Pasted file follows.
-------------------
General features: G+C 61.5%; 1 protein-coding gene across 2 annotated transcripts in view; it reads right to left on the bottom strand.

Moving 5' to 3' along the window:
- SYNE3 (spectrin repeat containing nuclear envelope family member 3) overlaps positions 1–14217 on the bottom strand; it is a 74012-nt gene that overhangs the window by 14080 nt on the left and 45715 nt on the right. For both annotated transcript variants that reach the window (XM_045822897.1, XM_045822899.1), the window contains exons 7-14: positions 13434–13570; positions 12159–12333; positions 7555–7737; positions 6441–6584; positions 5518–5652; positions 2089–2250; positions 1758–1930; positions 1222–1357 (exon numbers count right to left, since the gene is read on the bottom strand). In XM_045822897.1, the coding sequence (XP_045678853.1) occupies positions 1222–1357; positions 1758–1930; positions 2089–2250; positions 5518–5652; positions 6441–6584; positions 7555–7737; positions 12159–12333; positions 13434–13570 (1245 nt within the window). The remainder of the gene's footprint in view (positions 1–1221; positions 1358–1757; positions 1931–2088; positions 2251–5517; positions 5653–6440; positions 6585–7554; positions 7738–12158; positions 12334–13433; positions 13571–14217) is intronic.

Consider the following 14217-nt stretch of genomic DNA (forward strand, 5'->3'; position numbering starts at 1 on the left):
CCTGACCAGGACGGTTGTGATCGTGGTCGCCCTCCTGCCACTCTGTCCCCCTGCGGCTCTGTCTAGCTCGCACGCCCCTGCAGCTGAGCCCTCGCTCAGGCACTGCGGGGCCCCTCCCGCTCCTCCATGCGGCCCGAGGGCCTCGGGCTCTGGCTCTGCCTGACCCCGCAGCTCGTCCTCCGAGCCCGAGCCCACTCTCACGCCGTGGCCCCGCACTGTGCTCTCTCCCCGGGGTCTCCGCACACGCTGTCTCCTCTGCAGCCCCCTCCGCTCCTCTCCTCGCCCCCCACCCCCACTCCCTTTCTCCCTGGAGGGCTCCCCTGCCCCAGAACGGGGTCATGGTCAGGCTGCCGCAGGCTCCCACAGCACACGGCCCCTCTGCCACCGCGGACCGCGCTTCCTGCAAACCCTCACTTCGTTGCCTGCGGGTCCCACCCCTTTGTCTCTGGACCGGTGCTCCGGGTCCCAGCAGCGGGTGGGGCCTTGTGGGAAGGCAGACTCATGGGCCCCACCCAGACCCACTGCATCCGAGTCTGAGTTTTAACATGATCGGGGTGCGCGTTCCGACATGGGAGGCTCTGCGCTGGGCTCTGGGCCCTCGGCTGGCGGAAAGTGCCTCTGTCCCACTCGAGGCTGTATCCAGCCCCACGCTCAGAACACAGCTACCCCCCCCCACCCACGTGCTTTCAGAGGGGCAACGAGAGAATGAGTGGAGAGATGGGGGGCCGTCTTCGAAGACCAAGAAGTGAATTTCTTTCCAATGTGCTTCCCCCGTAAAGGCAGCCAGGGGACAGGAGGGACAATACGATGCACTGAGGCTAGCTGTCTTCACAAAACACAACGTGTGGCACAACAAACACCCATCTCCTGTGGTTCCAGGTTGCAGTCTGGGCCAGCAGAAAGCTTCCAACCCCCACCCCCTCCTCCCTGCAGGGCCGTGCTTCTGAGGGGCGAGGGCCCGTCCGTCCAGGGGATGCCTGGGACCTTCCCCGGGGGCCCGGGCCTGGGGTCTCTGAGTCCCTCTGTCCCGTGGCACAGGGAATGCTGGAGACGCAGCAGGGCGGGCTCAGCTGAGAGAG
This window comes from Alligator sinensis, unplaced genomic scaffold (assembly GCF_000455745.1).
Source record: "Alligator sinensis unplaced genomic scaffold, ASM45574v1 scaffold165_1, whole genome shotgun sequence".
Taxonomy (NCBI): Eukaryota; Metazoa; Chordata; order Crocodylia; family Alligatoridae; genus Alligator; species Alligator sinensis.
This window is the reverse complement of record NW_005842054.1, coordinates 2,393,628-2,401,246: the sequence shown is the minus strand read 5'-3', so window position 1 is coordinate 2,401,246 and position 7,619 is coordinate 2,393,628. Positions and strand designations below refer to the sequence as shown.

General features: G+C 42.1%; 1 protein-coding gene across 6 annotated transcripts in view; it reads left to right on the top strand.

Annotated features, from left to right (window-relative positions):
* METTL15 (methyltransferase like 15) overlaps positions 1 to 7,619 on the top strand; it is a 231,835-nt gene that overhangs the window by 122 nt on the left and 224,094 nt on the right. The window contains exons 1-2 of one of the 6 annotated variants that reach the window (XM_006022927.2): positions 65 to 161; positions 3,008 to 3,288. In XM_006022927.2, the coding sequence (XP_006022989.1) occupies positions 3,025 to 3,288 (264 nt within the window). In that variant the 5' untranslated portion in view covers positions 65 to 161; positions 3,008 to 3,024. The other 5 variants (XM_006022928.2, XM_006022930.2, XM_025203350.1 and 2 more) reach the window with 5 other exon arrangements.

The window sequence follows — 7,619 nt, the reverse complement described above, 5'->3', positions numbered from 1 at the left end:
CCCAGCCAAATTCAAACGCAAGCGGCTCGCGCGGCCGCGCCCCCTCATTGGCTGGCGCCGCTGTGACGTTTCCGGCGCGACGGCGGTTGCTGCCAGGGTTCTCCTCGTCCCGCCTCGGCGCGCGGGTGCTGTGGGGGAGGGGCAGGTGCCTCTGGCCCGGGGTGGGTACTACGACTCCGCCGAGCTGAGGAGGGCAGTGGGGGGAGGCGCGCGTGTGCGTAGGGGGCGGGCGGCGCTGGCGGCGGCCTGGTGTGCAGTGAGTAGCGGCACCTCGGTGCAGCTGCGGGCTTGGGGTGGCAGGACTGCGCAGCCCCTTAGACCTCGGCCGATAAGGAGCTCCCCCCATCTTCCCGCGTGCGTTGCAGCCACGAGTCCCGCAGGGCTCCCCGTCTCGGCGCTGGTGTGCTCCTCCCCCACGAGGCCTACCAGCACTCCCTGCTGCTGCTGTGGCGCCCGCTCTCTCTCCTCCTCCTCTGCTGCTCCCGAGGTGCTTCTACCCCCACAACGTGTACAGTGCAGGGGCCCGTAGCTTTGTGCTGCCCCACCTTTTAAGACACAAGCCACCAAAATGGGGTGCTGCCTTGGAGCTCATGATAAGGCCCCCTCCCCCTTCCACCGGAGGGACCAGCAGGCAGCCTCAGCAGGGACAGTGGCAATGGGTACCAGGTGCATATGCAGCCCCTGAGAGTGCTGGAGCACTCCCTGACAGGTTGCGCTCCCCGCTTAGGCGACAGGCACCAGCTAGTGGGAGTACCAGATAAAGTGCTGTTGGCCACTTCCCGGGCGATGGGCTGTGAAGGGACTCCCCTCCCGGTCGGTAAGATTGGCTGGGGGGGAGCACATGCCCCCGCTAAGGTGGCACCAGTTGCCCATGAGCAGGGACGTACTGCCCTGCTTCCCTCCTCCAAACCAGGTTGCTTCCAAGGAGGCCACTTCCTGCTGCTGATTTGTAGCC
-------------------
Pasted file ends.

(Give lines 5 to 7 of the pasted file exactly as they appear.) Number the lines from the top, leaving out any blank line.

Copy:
CCTGACCAGGACGGTTGTGATCGTGGTCGCCCTCCTGCCACTCTGTCCCCCTGCGGCTCTGTCTAGCTCGCACGCCCCTGCAGCTGAGCCCTCGCTCAGGCACTGCGGGGCCCCTCCCGCTCCTCCATGCGGCCCGAGGGCCTCGGGCTCTGGCTCTGCCTGACCCCGCAGCTCGTCCTCCGAGCCCGAGCCCACTCTCACGCCGTGGCCCCGCACTGTGCTCTCTCCCCGGGGTCTCCGCACACGCTGTCTCCTCTGCAGCCCCCTCCGCTCCTCTCCTCGCCCCCCACCCCCACTCCCTTTCTCCCTGGAGGGCTCCCCTGCCCCAGAACGGGGTCATGGTCAGGCTGCCGCAGGCTCCCACAGCACACGGCCCCTCTGCCACCGCGGACCGCGCTTCCTGCAAACCCTCACTTCGTTGCCTGCGGGTCCCACCCCTTTGTCTCTGGACCGGTGCTCCGGGTCCCAGCAGCGGGTGGGGCCTTGTGGGAAGGCAGACTCATGGGCCCCACCCAGACCCACTGCATCCGAGTCTGAGTTTTAACATGATCGGGGTGCGCGTTCCGACATGGGAGGCTCTGCGCTGGGCTCTGGGCCCTCGGCTGGCGGAAAGTGCCTCTGTCCCACTCGAGGCTGTATCCAGCCCCACGCTCAGAACACAGCTACCCCCCCCCACCCACGTGCTTTCAGAGGGGCAACGAGAGAATGAGTGGAGAGATGGGGGGCCGTCTTCGAAGACCAAGAAGTGAATTTCTTTCCAATGTGCTTCCCCCGTAAAGGCAGCCAGGGGACAGGAGGGACAATACGATGCACTGAGGCTAGCTGTCTTCACAAAACACAACGTGTGGCACAACAAACACCCATCTCCTGTGGTTCCAGGTTGCAGTCTGGGCCAGCAGAAAGCTTCCAACCCCCACCCCCTCCTCCCTGCAGGGCCGTGCTTCTGAGGGGCGAGGGCCCGTCCGTCCAGGGGATGCCTGGGACCTTCCCCGGGGGCCCGGGCCTGGGGTCTCTGAGTCCCTCTGTCCCGTGGCACAGGGAATGCTGGAGACGCAGCAGGGCGGGCTCAGCTGAGAGAG
This window comes from Alligator sinensis, unplaced genomic scaffold (assembly GCF_000455745.1).
Source record: "Alligator sinensis unplaced genomic scaffold, ASM45574v1 scaffold165_1, whole genome shotgun sequence".